Sen. Marco Rubio (R-Fla.) had a good week, building on last week’s strong debate performance. He did it by showing moxie and by simultaneously highlighting Donald Trump’s worst quality: He is a terrible cry baby.

Trump, sensing the threat from Rubio, started in which his usual attacks, insulting everything from his hair to his perspiration under the debate lights. Rubio, showing aggressiveness Jeb Bush might lack, hit him squarely on the jaw: “He had a really bad debate performance last week. He’s not well informed on the issues. He really never talks about issues and can’t have more than a 10-second soundbite on any key issue. And I think he’s kind of been exposed a little bit over the last seven days, and he’s a touchy and insecure guy and so that’s how he reacts, and people can see through it.” That succinct statement had the benefit of being true.

Many conservative critics have been slamming Trump for whining about Fox News coverage and lashing out whenever someone (in the media or the field) gets the better of him. (Charles Cooke called him “a preposterous little trust-fund wuss. . . . As was illustrated once again last night, the man is not really a ‘fighter’ or an ‘alpha male’ or an iron-cored ‘enemy of political correctness.’ He’s a thin-skinned performance artist whose peculiar shtick falls to pieces the moment someone useful elects to return a punch.”) In swift order, Rubio not only showed some muscle of his own but also emphasized Trump’s weakness. It was a bit of political jiu-jitsu that cheered many conservatives who have had enough of Trump.

That said, Trump is right in one regard: Rubio will need to show he is mature enough and experienced enough to be president. Given that three contenders have zero experience, the freshman senator and former Florida state house speaker may have all the training he needs. Right now, Rubio is winning converts in part because he has something meaningful to say. Today at the Value Voters Summit, for example, he rolled out a new initiative:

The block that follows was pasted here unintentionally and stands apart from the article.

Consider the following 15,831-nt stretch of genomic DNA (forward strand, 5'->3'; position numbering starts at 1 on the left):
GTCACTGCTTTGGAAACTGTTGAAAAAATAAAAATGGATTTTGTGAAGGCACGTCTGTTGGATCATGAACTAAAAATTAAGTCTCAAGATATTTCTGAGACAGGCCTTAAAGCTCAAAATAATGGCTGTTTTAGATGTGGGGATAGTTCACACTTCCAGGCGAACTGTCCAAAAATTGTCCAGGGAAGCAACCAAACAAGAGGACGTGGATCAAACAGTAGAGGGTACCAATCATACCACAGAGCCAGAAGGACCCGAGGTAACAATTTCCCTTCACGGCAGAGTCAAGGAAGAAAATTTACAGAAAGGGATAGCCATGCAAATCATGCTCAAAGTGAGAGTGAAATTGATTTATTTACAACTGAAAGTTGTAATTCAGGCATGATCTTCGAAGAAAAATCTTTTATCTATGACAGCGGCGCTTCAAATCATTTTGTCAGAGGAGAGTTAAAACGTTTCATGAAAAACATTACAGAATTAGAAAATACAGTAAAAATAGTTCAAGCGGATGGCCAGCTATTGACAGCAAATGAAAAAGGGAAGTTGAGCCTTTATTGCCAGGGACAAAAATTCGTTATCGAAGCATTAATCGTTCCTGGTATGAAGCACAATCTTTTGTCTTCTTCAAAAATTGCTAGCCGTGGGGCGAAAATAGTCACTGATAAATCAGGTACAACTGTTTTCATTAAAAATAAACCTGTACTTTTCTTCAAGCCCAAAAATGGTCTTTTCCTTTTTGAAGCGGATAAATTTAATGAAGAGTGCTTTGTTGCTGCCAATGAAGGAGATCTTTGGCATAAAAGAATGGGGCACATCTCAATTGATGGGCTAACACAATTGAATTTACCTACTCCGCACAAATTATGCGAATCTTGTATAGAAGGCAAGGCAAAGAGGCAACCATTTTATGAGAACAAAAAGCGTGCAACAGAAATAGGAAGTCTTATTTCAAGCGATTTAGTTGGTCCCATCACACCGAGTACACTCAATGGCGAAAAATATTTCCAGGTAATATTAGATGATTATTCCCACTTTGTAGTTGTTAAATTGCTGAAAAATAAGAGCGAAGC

I will provide a limited 25% non-refundable tax credit to any business that offers between four and twelve weeks of paid leave. For instance, if you are offered $1,600 in paid leave for four weeks while you take care of your newborn, which would be the equivalent of about $10 an hour, your employer could claim a tax credit for $400.
This won’t solve every scheduling conflict between work and family life. No policy can. But it will help ensure that our people don’t have to sit behind a desk while the most profound moments of their lives pass them by. And it will help our businesses expand and create new jobs by allowing them to keep more of their money rather than send it to Washington.

Libertarians and those pushing a bare-bones flat tax won’t like this, but it does respond to the voters’ desire for government that solves their issues. Likewise, his tax plan, his campaign reminds us in an e-mail, contains several family-friendly items:

  • Create an additional $2,500 child tax credit to provide relief to middle-class families.
  • Eliminate the marriage penalty.
  • Cut taxes for businesses of all sizes to no higher than 25 percent.

This, he promises, will boost wages and jobs.

Rubio has an agenda with plenty of innovative ideas. His biggest test, however, will be to convince voters he’s ready to take on the Democrats and international foes such as Vladimir Putin. Knocking Trump down to size is not quite the same thing, but it is a good start.